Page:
AAS 205th Meeting, 9-13 January 2005
Session 56 Planets and Solar System Objects
Poster, Tuesday, January 11, 2005, 9:20am-6:30pm, Exhibit Hall

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[56.09] Space- and Ground-Based Observations of Exceptionally Young Asteroids

P.M. Tamblyn (Binary Astronomy & Southwest Research Institute), W.J. Merline, C.R. Chapman, D. Nesvorný, D.D. Durda (Southwest Research Institute)

We provide an overview and progress report on a suite of observations of very young asteroids. Three asteroid groups were previously identified through dynamical back integration as having arisen from very recent (<10 Myr) asteroid collisions (Nesvorný et al. 2002, Nature 417, 720; 2003 ApJ 591, 486). Hence these asteroid families provide an opportunity to probe the properties of the fragments of asteroid collisions before their characteristics have been masked by the aging and dynamical effects that dominate the observable properties of older asteroids. With a variety of observational programs, we aim to measure characteristics critical for comparison with hydrodynamical models of asteroid collisions. First, with a large Hubble Snapshot survey, we are testing if binaries are more prevalent among the young asteroids. This might be expected because ejection of mutually bound pairs is one mechanism for binary formation. Although our observed samples are small, we have discovered two new binaries among our control sample of old asteroids and none among the young asteroids sampled. We are extending the sample with ground-based Adaptive Optics at VLT, Gemini-N, Keck, and IRTF. In another ground-based experiment, we are measuring the lightcurve amplitudes and spin periods of these young asteroids for eventual comparison with simulations of asteroid breakup (e.g. Durda et al. 2004 Icarus 170, 243). Finally, with a Spitzer program, we are measuring the sizes and albedos of some of these young asteroids. This will immediately test if albedo is correlated with size or age, and provide the calibration for a ground-based determination of the size distribution. Together with the spin and shape information from lightcurves, these data will also further constrain the measurement of the Yarkovsky effect on main belt asteroids recently presented by Nesvorný & Bottke 2004 (Icarus, 170, 324).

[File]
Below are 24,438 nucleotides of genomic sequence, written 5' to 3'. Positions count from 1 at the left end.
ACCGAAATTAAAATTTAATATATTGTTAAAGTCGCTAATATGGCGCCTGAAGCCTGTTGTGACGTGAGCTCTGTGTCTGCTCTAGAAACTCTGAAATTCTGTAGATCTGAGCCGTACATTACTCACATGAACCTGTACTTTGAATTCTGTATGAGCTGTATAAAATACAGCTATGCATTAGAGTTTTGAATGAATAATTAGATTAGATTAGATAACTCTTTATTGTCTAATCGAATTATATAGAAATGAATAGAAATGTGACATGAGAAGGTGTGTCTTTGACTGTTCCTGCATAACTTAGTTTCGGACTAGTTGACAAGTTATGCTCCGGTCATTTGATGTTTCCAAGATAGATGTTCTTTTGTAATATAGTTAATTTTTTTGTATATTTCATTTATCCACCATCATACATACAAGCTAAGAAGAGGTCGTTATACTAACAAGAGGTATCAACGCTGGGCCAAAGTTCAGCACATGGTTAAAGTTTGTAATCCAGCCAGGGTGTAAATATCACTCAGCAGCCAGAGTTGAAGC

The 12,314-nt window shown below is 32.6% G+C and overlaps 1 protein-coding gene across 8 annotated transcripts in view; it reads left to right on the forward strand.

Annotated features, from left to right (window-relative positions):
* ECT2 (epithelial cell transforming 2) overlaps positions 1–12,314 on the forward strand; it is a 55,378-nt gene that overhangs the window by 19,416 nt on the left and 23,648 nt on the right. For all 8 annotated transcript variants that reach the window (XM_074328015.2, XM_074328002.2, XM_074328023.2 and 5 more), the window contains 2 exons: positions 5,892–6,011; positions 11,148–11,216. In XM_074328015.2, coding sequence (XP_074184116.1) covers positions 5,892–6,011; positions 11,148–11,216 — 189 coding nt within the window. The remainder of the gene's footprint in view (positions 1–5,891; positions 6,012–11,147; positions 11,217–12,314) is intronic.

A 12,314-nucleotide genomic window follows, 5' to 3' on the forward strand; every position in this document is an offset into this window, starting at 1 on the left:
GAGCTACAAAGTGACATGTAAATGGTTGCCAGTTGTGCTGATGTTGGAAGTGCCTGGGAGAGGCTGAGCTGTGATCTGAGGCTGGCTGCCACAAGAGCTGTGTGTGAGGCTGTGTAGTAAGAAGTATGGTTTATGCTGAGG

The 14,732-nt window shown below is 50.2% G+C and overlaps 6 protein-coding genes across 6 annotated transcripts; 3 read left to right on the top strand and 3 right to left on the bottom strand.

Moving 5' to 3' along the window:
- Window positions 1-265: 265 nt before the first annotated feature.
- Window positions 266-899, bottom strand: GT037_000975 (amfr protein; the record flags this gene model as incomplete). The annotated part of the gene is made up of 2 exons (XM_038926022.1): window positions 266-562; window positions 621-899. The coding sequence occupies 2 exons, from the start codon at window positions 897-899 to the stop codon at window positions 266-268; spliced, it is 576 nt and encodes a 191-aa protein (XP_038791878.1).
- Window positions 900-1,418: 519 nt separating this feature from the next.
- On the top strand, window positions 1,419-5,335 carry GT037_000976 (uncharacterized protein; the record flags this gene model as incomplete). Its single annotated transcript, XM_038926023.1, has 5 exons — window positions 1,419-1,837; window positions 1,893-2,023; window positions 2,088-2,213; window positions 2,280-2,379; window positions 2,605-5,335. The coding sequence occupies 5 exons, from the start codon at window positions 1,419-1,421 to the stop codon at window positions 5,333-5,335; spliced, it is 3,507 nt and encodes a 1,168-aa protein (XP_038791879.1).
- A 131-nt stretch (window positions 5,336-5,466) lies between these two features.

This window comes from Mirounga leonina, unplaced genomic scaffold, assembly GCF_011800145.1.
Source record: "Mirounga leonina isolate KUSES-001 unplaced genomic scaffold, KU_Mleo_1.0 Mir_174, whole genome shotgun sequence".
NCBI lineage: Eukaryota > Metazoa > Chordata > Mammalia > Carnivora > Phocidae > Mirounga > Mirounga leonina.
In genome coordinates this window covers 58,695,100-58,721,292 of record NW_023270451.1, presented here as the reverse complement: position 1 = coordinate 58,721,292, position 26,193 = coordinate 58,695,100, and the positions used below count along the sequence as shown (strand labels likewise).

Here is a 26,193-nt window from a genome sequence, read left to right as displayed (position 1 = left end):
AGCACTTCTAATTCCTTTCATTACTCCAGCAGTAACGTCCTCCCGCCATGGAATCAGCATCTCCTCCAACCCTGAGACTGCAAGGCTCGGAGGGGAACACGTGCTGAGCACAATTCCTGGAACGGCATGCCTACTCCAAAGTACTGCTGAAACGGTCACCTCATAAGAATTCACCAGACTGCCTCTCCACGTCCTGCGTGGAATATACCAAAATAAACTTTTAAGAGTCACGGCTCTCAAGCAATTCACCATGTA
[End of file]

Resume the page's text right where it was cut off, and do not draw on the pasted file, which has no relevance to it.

The author(s) of this abstract have provided an email address for comments about the abstract: ptamblyn@astro101.com

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